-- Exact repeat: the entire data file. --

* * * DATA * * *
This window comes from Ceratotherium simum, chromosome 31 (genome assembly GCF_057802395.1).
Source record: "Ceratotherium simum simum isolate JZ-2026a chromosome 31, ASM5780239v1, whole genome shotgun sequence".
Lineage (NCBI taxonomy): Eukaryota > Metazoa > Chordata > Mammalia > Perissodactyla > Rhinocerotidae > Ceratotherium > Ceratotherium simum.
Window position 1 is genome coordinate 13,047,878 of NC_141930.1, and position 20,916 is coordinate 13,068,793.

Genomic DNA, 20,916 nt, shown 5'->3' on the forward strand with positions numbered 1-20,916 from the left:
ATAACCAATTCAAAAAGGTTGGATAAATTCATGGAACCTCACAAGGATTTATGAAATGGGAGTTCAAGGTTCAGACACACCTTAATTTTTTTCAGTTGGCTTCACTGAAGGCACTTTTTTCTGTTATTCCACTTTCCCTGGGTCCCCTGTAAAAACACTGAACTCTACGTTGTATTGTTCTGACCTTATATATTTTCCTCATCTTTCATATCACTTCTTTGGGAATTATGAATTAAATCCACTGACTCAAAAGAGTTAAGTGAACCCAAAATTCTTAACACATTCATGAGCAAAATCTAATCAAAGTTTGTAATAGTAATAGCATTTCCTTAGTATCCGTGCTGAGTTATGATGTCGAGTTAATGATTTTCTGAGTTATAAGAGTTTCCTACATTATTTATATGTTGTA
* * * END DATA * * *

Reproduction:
This window comes from Ceratotherium simum, chromosome 31 (genome assembly GCF_057802395.1).
Source record: "Ceratotherium simum simum isolate JZ-2026a chromosome 31, ASM5780239v1, whole genome shotgun sequence".
Lineage (NCBI taxonomy): Eukaryota > Metazoa > Chordata > Mammalia > Perissodactyla > Rhinocerotidae > Ceratotherium > Ceratotherium simum.
Window position 1 is genome coordinate 13,047,878 of NC_141930.1, and position 20,916 is coordinate 13,068,793.

Genomic DNA, 20,916 nt, shown 5'->3' on the forward strand with positions numbered 1-20,916 from the left:
ATAACCAATTCAAAAAGGTTGGATAAATTCATGGAACCTCACAAGGATTTATGAAATGGGAGTTCAAGGTTCAGACACACCTTAATTTTTTTCAGTTGGCTTCACTGAAGGCACTTTTTTCTGTTATTCCACTTTCCCTGGGTCCCCTGTAAAAACACTGAACTCTACGTTGTATTGTTCTGACCTTATATATTTTCCTCATCTTTCATATCACTTCTTTGGGAATTATGAATTAAATCCACTGACTCAAAAGAGTTAAGTGAACCCAAAATTCTTAACACATTCATGAGCAAAATCTAATCAAAGTTTGTAATAGTAATAGCATTTCCTTAGTATCCGTGCTGAGTTATGATGTCGAGTTAATGATTTTCTGAGTTATAAGAGTTTCCTACATTATTTATATGTTGTA